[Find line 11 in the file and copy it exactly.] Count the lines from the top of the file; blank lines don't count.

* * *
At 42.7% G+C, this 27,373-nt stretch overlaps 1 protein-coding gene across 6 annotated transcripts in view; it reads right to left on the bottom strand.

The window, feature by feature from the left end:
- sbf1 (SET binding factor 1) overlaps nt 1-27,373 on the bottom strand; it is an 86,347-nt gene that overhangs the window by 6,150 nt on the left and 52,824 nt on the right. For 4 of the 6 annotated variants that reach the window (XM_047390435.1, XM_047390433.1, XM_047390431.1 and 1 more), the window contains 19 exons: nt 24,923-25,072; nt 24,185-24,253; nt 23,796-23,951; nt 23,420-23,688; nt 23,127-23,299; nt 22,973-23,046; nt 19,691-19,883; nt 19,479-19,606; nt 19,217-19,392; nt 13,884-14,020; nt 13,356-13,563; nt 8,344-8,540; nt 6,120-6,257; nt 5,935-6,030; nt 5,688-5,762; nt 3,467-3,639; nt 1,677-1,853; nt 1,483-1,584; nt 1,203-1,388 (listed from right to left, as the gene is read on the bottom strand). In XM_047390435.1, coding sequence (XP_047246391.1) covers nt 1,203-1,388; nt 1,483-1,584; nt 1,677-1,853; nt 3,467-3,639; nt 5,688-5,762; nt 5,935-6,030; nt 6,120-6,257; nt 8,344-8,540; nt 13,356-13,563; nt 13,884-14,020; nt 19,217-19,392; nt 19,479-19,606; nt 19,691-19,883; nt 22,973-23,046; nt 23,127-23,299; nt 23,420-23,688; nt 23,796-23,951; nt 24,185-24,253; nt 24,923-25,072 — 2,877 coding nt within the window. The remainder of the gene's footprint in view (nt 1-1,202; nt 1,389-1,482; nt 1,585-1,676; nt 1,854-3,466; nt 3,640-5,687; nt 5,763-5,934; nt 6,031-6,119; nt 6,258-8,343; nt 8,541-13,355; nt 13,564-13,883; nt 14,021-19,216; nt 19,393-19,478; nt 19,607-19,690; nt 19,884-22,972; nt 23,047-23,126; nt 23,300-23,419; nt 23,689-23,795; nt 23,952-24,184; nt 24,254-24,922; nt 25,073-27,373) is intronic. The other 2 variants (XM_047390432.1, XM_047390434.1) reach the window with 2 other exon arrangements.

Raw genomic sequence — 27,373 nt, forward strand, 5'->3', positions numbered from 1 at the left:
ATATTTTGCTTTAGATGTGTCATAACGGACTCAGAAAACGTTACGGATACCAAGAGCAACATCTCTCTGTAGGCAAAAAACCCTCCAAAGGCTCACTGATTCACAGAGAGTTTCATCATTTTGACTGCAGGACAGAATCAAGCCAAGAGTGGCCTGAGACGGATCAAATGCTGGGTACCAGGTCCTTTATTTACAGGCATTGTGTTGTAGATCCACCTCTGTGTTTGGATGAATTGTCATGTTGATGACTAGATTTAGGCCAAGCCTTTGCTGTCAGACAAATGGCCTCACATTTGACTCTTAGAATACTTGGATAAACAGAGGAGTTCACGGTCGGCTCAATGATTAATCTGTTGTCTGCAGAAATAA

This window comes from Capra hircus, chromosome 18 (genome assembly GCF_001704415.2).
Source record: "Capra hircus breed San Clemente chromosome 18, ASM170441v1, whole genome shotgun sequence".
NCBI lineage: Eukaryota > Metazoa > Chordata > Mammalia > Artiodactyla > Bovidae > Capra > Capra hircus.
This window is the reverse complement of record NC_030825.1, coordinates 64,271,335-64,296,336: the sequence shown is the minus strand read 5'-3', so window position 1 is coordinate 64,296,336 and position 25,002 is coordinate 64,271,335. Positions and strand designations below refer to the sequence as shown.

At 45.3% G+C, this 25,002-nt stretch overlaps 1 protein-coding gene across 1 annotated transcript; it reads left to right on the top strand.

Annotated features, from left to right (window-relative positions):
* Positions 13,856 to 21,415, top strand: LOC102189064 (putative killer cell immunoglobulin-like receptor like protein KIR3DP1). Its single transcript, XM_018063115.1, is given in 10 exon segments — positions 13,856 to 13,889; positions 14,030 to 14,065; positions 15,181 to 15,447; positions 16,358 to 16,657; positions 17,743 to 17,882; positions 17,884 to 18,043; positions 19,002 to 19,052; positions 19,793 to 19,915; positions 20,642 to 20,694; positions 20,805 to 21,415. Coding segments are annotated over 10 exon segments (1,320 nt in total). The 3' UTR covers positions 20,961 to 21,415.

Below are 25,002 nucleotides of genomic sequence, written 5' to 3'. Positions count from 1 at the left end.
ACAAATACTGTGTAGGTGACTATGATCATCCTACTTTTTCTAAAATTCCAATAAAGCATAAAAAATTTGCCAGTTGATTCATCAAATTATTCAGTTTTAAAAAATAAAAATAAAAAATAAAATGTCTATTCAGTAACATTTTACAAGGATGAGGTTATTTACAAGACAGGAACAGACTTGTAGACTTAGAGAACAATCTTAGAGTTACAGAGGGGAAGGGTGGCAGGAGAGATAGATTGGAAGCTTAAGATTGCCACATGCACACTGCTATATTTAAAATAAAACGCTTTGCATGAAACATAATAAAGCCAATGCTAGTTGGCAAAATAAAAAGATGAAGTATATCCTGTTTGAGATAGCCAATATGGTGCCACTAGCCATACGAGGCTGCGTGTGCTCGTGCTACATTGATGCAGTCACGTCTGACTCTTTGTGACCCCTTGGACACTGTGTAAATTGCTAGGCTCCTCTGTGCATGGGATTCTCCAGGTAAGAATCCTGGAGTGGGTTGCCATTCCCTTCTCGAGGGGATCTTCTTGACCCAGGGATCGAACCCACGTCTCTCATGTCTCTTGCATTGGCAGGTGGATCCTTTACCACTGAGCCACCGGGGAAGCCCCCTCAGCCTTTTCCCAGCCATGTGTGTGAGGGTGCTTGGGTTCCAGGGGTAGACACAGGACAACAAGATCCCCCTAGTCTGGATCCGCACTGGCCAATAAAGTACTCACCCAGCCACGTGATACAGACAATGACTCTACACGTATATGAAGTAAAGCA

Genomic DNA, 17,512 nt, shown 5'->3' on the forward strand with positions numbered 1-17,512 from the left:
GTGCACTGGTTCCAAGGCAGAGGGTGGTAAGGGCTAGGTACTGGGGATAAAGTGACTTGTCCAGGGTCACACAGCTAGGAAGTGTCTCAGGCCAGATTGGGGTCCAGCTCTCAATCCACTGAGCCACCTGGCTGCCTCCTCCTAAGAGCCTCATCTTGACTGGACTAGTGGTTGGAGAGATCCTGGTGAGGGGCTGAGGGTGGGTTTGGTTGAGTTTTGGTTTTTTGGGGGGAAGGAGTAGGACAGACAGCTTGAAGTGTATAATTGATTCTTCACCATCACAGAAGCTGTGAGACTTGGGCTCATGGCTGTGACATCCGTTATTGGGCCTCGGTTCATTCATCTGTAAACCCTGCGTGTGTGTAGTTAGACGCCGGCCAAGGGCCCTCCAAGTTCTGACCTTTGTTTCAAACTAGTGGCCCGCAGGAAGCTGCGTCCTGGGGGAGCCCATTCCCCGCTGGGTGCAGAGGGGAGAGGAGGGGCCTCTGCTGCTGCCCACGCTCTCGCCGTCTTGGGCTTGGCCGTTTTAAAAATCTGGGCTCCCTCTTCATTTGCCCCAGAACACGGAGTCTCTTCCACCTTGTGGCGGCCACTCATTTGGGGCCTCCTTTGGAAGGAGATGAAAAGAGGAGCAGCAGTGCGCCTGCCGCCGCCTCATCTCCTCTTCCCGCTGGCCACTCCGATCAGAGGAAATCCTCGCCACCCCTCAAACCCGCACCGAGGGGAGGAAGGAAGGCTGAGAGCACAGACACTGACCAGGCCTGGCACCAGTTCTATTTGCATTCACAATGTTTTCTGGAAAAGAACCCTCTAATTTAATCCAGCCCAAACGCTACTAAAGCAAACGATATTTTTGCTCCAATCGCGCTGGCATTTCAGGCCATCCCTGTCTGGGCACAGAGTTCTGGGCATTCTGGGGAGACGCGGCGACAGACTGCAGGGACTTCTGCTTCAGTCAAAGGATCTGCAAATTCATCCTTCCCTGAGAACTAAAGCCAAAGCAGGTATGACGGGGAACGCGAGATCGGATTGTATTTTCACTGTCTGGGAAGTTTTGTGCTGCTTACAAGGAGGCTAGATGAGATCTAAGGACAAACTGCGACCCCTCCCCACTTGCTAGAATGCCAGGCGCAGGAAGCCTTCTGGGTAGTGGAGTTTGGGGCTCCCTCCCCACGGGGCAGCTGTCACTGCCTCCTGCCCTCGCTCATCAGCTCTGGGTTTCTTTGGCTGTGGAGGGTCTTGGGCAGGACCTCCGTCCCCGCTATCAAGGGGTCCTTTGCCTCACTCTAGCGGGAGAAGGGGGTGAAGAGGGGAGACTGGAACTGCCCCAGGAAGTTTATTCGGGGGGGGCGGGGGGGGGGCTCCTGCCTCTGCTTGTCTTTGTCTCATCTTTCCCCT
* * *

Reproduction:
Annotated features, from left to right (window-relative positions):